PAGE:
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Connor Bedard — alone — isn’t going to solve the Blackhawks’ problems

It doesn’t matter how good he is.

Czechia v Canada: Preliminary Round Group A - 2022 IIHF World Junior Championship Photo by Codie McLachlan/Getty Images

Since the Chicago Blackhawks were unsuccessful in the draft lottery last week, which meant that their 2022 first-round pick now belongs to the Columbus Blue Jackets due to the Seth Jones trade, there’s been a theme popping up in circles of discussion surrounding the team at 1901 W. Madison Street.

It largely revolves around the idea of the team being intentionally bad next season in hopes of landing a high draft pick in the 2023 draft, where the expected top prize is current 16-year-old Connor Bedard.

And I’m here to tell you why that’s a bad idea.

It has little to do with Bedard himself. All reports suggest he’s a legitimate future franchise player. But the problems in Chicago extend miles beyond one position.

Watching the Stanley Cup Playoffs for the last few weeks has offered a stark reminder of what the Blackhawks have been missing for the last five years or so. It’s not really the stars at the top: Patrick Kane is still here. Alex DeBrincat is here. Seth Jones may not quite live up to the $9.5 million cap hit he’ll have starting next season but he’s still pretty damn good.

Know what the Blackhawks are missing, though? All of these key pieces in the middle that complimented the stars at the top when Chicago was at the height of its powers.

You know all these names: the Dave Bollands, the Kris Versteegs, the Andrew Ladds, the Johnny Oduyas, the Andrew Shaws, the Dustin Byfugliens and on and on and on. That’s how a team wins three Cups in six seasons.

For a more recent example, just look at the Tampa Bay Lightning. Sure, they’ve got incredible star players, including Steven Stamkos and Nikita Kucherov and Viktor Hedman and Andrei Vasilevskiy. Stamkos was a No. 1 overall pick, Hedman No. 2. But Vasilevskiy was a No. 19 pick. Kucherov came in the second round at No. 58.

And there are so many other key contributors to the Lightning from this season and seasons prior who did not arrive with as much fanfare:

  • Brayden Point had 58 points in 66 games this season and has average 0.88 PPG in his career, including 92 in 79 games during the ‘18-19 season. He was a third-round pick (79th overall) in 2014.
  • Alex Killorn had 59 points in 82 games this season and has hovered between 0.5 and 0.75 points per game for damn near his entire 10-year career. He was a third-round pick (77th overall) in 2007.
  • Ondrej Palat is one of the better two-way forwards in the game right now and also racked up 49 points in 77 games this season. He was a seventh-round pick (208th overall) in 2011.
  • Anthony Cirelli is cut from a similar cloth as Palat. He was a third-round pick (72nd overall) in 2015.
  • It’s not just the draft where Tampa is finding these players, either. At the deadline, the Lightning acquired Nick Paul from the Ottawa Senators for the relatively low price of a fourth-round pick and young forward Mathieu Joseph. Paul just delivered two goals during Tampa’s Game 7 win in Toronto.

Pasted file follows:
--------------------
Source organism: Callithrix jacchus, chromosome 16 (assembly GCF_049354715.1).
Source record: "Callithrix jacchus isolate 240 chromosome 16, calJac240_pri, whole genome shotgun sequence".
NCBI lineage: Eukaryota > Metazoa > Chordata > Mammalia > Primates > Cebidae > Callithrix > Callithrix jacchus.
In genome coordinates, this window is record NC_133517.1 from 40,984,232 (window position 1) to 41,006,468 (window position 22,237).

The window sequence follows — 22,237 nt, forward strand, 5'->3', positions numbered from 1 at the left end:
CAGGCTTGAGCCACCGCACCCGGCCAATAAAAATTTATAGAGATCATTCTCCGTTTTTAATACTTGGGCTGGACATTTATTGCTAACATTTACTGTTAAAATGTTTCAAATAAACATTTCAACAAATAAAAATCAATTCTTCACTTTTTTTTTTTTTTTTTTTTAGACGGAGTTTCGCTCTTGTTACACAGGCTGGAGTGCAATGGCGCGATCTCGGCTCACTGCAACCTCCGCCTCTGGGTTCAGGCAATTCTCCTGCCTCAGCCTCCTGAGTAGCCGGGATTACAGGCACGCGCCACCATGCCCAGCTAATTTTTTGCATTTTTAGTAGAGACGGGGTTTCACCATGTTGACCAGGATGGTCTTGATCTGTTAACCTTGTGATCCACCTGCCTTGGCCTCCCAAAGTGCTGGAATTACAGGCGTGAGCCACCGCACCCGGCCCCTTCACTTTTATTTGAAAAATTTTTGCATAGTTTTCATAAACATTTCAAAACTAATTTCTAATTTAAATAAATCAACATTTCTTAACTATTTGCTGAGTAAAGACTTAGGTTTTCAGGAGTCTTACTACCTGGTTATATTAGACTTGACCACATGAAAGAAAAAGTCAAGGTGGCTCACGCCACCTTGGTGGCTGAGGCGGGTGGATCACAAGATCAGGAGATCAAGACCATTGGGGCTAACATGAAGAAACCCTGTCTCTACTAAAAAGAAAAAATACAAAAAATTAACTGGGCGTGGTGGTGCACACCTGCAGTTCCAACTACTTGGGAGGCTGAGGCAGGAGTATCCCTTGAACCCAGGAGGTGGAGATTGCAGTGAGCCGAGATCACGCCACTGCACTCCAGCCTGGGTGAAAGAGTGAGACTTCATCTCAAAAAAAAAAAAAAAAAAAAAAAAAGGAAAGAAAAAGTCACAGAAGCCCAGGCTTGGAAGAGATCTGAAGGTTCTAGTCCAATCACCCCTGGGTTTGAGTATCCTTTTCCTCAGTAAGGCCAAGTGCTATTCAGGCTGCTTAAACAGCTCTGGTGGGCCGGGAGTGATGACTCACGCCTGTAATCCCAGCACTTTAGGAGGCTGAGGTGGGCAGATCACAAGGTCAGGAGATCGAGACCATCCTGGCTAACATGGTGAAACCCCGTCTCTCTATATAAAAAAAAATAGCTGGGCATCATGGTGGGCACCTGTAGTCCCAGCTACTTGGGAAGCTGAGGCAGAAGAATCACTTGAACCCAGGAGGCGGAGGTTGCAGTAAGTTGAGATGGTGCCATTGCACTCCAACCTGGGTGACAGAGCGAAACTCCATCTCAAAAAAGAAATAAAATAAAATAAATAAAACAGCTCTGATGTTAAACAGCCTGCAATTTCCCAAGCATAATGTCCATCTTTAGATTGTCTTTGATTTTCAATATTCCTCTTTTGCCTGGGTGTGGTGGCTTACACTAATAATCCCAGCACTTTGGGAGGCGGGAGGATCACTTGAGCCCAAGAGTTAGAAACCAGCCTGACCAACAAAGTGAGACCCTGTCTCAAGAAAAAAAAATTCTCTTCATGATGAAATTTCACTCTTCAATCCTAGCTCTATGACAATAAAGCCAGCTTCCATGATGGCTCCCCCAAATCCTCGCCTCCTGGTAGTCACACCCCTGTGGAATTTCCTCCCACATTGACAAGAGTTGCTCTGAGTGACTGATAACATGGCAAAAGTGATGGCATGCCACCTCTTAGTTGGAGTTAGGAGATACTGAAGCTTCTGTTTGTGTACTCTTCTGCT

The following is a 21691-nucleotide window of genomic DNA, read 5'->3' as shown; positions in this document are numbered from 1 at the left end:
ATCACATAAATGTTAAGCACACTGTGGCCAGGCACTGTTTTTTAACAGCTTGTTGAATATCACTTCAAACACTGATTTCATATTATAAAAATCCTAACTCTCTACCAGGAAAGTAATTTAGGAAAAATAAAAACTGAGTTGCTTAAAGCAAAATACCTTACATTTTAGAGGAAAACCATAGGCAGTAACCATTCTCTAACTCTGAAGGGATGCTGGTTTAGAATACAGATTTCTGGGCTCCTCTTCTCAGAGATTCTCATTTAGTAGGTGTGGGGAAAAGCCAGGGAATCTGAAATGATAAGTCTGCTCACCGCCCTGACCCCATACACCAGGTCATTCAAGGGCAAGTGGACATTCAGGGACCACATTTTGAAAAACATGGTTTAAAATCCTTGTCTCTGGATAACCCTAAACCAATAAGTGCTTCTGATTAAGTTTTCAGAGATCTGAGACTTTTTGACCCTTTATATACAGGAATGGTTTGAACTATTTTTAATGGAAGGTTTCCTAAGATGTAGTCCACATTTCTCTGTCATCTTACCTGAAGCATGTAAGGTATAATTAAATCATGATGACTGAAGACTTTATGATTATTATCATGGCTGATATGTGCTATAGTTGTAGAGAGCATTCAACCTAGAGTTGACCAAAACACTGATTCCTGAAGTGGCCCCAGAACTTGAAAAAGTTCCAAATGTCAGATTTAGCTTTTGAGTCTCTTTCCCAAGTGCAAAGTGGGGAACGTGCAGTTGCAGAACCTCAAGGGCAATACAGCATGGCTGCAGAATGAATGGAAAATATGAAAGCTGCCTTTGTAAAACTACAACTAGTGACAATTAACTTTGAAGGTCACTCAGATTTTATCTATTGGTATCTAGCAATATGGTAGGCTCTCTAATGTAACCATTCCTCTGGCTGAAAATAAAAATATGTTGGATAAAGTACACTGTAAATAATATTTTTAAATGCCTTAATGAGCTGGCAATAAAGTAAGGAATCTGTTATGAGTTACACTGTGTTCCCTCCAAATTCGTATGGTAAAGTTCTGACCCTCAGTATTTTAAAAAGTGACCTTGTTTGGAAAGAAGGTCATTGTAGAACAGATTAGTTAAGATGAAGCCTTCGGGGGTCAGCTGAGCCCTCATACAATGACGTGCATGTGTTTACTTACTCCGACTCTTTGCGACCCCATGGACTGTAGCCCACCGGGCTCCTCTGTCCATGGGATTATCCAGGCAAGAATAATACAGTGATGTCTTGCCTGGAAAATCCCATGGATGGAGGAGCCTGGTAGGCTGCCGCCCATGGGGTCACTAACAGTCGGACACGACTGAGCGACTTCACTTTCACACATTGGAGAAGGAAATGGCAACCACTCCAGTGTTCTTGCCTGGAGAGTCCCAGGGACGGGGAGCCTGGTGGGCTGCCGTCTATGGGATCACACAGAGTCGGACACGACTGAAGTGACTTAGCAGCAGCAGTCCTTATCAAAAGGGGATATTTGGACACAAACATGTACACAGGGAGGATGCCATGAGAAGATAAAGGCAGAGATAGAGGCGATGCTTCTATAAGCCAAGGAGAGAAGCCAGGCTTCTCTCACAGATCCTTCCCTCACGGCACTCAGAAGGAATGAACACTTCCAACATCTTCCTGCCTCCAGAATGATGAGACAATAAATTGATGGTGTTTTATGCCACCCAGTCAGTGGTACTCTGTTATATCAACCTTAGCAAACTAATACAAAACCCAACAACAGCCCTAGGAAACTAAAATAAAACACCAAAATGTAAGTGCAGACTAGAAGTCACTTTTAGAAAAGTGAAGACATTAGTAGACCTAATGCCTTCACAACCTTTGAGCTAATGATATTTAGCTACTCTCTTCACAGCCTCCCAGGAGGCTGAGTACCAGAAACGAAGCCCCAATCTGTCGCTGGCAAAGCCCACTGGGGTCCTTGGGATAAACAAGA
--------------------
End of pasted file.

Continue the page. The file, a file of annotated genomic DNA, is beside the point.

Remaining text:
Obviously, Tampa is the gold standard for building successful hockey dynasties right now. So look at another team for more examples of this: the Calgary Flames, who just won their first playoff series since 2015.

  • Again, their is star power at the top from high draft picks like Matthew Tkachuck (No. 6 overall in 2016) and Noah Hanifin (acquired in the massive Adam Fox trade but a No. 5 pick in 2015) and Elias Lindolm (also acquired in the Fox trade and a No. 5 overall pick in 2013)
  • The team’s leading scorer and primary offensive dynamo is Johnny Gaudreau, a fourth-round pick (104th overall) in 2011
  • Andrew Mangiapane had a respectable 55 points in 82 games and was sixth-round pick (166th overall) in 2015
  • Rasmus Andersson is with Hanifin on the team’s top D pairing and was a second-round pick (53rd overall) in 2015
  • Another key defenseman is Oliver Kylington, a second-round pick (60th overall) in 2015

This song has been sung on multiple episodes of the podcast by yours truly and we’re striking up the band for the chorus once again because it needs to be a central theme of the Blackhawks focus going forward:

The Blackhawks must get better at drafting and developing its own talent if they’re ever going to escape from their current descent beyond mediocrity into borderline irrelevance.

And that’s where we circle back to Bedard. Yes, a player with that much potential would certainly help bridge the gap from where the Blackhawks are to where the Blackhawks want to be. But understand the limitations of what one player who’ll play around 21 or 22 minutes per game — barely over one-third! — is capable of contributing by themselves.

Bedard ending up in Chicago won’t suddenly turn the Blackhawks into Cup contenders. The Blackhawks have had Patrick Kane in or very near his prime for the last five seasons and haven’t won a fucking thing. Even if Bedard ends up being the next Patrick Kane — or whatever fully realized NHL superstar he’ll be compared to — he’d only be one piece. And this team needs several pieces to start winning again. If the team continues at its current rate, Bedard would hit his prime in time to accept the offensive torch from Kane and then glance around at a room full of teammates who aren’t going to provide enough help.

If the Blackhawks organization makes drafting Bedard its primary goal for the next year without working to develop the prospects it already has, then it’ll waste that draft pick just like its wasted countless others over the last decade.